While your patients may be afraid to come to your practice now, it’s important to recognize that before all this COVID panic started, clinical teams remained among the most trusted in any professional field. A Gallup study in 2019 showed that 85% of Americans rated nurses as having high levels of ethics and honesty. These findings weren’t new, either; Gallup had 18 years of consistent polling data showing nurses, doctors, pharmacists, dentists, and psychiatrists remain top of the list for honesty and integrity in the minds of most consumers.
Medical practices seeking ways to market their patient readiness can capitalize on this trend when communicating with their patients and the community they serve.
Patient readiness during COVID-19 requires you to communicate a message of safety in an authentic and meaningful way that matters to your patient. However, you can do this in myriad ways that are effective both from a cost and patient engagement perspective.
Start with your practice website. Place a brightly colored banner at the top that immediately gets the attention of patients. Take the most important questions you repeatedly hear from patients and answer them in an FAQ:
- What are you doing right now to keep your patients safe?
- Do patients have to come to the office for their appointment or do you have telemedicine protocols in place?
- Do office visitors have to wear masks?
- What are the signs of COVID and what should the patient do if they have symptoms?
Create a simple smartphone video to communicate the changes made to your clinical space including the typical experience of a patient in your practice. Place this video on your website and share it in social media channels.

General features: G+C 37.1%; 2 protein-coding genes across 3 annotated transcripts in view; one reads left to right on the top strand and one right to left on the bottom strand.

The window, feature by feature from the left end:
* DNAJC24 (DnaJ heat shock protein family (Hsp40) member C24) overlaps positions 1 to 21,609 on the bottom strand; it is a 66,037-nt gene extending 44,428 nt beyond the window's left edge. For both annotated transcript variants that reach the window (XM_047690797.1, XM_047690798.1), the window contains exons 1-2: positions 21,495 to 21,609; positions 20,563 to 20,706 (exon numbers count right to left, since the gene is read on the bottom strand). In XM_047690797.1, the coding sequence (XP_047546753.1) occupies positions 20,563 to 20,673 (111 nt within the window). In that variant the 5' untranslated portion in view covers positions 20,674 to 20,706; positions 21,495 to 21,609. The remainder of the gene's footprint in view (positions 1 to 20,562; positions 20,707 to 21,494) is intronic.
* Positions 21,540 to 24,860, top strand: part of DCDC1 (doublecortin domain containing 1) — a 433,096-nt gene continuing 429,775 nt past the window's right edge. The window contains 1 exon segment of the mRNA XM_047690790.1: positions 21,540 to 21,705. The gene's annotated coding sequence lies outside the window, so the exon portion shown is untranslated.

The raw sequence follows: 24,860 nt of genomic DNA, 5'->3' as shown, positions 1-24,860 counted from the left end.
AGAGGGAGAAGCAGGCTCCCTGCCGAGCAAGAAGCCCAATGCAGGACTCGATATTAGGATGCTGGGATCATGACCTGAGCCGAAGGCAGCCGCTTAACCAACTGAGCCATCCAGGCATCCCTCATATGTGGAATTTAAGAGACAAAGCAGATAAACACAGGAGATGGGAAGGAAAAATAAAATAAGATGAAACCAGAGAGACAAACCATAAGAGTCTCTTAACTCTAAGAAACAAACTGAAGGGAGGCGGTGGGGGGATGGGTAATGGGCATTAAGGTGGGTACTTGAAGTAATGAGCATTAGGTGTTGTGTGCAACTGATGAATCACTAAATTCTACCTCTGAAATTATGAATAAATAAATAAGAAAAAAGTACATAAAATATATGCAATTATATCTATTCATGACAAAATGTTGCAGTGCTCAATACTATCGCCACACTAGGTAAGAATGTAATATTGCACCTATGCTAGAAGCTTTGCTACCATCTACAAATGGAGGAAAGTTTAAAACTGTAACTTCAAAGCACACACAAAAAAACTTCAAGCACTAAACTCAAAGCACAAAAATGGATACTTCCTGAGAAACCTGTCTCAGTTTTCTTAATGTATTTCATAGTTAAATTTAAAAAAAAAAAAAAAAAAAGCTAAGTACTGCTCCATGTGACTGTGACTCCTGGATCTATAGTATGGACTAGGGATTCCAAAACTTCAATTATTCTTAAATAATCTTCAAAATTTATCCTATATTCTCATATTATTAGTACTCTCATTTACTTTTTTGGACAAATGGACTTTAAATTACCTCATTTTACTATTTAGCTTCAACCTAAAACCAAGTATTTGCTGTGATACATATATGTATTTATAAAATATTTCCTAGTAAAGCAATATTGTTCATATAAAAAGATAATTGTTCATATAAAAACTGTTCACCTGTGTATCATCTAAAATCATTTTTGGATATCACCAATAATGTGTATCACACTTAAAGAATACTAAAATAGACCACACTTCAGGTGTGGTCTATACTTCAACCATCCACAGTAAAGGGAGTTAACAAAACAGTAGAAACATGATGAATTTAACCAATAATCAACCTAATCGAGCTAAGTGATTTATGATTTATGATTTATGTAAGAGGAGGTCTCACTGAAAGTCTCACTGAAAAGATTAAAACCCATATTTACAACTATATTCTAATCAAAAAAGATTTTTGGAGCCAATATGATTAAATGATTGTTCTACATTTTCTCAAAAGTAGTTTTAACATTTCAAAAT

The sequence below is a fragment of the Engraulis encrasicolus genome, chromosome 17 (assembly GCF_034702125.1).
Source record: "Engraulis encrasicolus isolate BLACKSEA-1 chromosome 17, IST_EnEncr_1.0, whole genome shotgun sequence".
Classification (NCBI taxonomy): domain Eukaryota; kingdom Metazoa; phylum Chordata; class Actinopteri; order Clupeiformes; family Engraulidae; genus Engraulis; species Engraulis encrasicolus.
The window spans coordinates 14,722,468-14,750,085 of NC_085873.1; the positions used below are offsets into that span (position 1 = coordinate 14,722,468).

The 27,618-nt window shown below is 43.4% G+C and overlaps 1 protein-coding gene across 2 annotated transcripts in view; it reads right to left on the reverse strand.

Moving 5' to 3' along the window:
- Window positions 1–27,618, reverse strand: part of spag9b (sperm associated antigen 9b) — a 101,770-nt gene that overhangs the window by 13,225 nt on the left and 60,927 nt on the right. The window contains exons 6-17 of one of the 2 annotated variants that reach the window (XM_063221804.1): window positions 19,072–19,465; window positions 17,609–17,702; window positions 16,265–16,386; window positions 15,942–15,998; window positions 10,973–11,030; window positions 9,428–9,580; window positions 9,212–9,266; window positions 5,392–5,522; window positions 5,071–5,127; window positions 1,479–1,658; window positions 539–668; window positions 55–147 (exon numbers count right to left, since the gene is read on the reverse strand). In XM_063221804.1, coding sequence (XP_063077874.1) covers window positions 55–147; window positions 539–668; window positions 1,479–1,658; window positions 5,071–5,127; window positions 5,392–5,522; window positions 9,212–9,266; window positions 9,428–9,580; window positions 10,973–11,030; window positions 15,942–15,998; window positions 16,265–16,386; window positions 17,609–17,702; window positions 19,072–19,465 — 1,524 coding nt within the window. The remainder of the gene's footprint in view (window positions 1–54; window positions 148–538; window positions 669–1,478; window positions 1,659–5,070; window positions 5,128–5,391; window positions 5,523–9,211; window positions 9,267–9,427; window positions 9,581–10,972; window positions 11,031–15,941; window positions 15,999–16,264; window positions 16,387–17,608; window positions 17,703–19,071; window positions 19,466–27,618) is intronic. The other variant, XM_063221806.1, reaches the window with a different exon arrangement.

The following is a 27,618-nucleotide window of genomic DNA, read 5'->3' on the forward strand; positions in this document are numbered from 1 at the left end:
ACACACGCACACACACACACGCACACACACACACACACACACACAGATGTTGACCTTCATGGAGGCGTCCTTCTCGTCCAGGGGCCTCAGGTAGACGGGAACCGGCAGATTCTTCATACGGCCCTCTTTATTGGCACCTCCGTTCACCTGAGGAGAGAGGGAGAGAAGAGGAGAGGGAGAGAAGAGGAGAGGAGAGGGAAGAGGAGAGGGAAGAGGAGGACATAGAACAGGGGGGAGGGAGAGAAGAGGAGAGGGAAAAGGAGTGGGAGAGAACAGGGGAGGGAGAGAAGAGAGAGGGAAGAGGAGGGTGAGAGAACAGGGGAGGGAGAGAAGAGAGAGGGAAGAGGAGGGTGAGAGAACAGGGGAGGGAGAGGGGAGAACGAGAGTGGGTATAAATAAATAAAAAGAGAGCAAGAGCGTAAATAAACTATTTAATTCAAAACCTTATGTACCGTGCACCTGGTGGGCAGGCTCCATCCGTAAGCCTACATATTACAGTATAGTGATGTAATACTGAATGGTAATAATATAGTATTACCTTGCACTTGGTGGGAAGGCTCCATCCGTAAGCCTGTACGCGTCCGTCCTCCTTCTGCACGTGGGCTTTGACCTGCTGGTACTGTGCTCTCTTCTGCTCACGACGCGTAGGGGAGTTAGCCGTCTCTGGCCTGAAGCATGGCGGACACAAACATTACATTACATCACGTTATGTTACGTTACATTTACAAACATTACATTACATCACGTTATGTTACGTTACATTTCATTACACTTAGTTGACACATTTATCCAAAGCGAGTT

Define in advance how your messaging will emphasize social distancing, mask-wearing, and cleanliness as a standard part of COVID-19 protocols. If your practice has a just-in-time patient rooming system, train your frontline office staff in how to communicate these changes to patients.
Also consider how your messaging will change by audience, including:
- Healthcare decision makers (who may or may not be the patients)
- Referral partners
- Everyone else
Practices that focus on answering the hot button questions of the moment can create their own opportunities to build trust and a sense of safety in their patients. For example, early in the pandemic, patients were concerned about losing their sense of smell and taste. This created a social media and content opportunity for ENTs to answer common questions from their patients. Give consideration to the kinds of questions your patients will ask during cold and flu season, such as, “Can I get COVID and the flu at the same time?” These hot button issues will create new opportunities to engage patients in ways that can be low production and cost but high value to your customers.
Medical practices that focus on communicating safety protocols and preparing their patients for what to expect when visiting their facilities will not fall victim to the 87% of patients who are too fearful of COVID-19 to seek the medical treatment that they need.